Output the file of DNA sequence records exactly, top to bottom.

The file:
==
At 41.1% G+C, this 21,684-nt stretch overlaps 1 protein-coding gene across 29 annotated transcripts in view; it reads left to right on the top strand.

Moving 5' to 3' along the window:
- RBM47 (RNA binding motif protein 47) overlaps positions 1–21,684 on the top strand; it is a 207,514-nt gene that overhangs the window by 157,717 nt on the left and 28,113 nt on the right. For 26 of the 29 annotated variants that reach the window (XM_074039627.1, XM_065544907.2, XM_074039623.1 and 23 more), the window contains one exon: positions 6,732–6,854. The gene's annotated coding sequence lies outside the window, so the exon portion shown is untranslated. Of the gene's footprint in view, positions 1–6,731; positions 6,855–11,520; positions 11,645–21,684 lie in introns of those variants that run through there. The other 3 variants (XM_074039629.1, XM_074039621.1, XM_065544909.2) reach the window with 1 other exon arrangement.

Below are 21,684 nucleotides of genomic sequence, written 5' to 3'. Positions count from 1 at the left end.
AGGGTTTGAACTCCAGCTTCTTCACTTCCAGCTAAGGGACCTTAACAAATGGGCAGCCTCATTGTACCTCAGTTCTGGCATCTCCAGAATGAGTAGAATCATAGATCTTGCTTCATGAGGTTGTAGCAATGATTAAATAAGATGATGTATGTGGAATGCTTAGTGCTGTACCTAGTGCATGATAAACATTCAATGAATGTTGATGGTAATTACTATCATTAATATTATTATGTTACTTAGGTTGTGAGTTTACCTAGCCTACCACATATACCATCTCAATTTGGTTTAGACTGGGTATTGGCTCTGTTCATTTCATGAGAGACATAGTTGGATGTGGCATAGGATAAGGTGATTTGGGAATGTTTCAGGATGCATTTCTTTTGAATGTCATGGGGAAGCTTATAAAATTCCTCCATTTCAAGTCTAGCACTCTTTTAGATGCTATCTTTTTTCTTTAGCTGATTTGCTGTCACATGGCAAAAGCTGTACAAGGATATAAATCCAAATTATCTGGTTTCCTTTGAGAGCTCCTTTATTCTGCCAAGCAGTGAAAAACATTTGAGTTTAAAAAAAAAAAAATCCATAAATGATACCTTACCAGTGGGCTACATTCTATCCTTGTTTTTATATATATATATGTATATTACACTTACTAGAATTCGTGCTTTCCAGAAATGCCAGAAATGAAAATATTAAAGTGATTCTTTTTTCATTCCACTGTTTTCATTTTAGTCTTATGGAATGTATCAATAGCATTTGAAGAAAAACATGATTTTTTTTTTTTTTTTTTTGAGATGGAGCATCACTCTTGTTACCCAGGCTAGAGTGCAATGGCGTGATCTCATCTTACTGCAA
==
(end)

At 41.1% G+C, this 21,684-nt stretch overlaps 1 protein-coding gene across 29 annotated transcripts in view; it reads left to right on the top strand.

Moving 5' to 3' along the window:
- RBM47 (RNA binding motif protein 47) overlaps positions 1–21,684 on the top strand; it is a 207,514-nt gene that overhangs the window by 157,717 nt on the left and 28,113 nt on the right. For 26 of the 29 annotated variants that reach the window (XM_074039627.1, XM_065544907.2, XM_074039623.1 and 23 more), the window contains one exon: positions 6,732–6,854. The gene's annotated coding sequence lies outside the window, so the exon portion shown is untranslated. Of the gene's footprint in view, positions 1–6,731; positions 6,855–11,520; positions 11,645–21,684 lie in introns of those variants that run through there. The other 3 variants (XM_074039629.1, XM_074039621.1, XM_065544909.2) reach the window with 1 other exon arrangement.

Below are 21,684 nucleotides of genomic sequence, written 5' to 3'. Positions count from 1 at the left end.
AGGGTTTGAACTCCAGCTTCTTCACTTCCAGCTAAGGGACCTTAACAAATGGGCAGCCTCATTGTACCTCAGTTCTGGCATCTCCAGAATGAGTAGAATCATAGATCTTGCTTCATGAGGTTGTAGCAATGATTAAATAAGATGATGTATGTGGAATGCTTAGTGCTGTACCTAGTGCATGATAAACATTCAATGAATGTTGATGGTAATTACTATCATTAATATTATTATGTTACTTAGGTTGTGAGTTTACCTAGCCTACCACATATACCATCTCAATTTGGTTTAGACTGGGTATTGGCTCTGTTCATTTCATGAGAGACATAGTTGGATGTGGCATAGGATAAGGTGATTTGGGAATGTTTCAGGATGCATTTCTTTTGAATGTCATGGGGAAGCTTATAAAATTCCTCCATTTCAAGTCTAGCACTCTTTTAGATGCTATCTTTTTTCTTTAGCTGATTTGCTGTCACATGGCAAAAGCTGTACAAGGATATAAATCCAAATTATCTGGTTTCCTTTGAGAGCTCCTTTATTCTGCCAAGCAGTGAAAAACATTTGAGTTTAAAAAAAAAAAAATCCATAAATGATACCTTACCAGTGGGCTACATTCTATCCTTGTTTTTATATATATATATGTATATTACACTTACTAGAATTCGTGCTTTCCAGAAATGCCAGAAATGAAAATATTAAAGTGATTCTTTTTTCATTCCACTGTTTTCATTTTAGTCTTATGGAATGTATCAATAGCATTTGAAGAAAAACATGATTTTTTTTTTTTTTTTTTTGAGATGGAGCATCACTCTTGTTACCCAGGCTAGAGTGCAATGGCGTGATCTCATCTTACTGCAA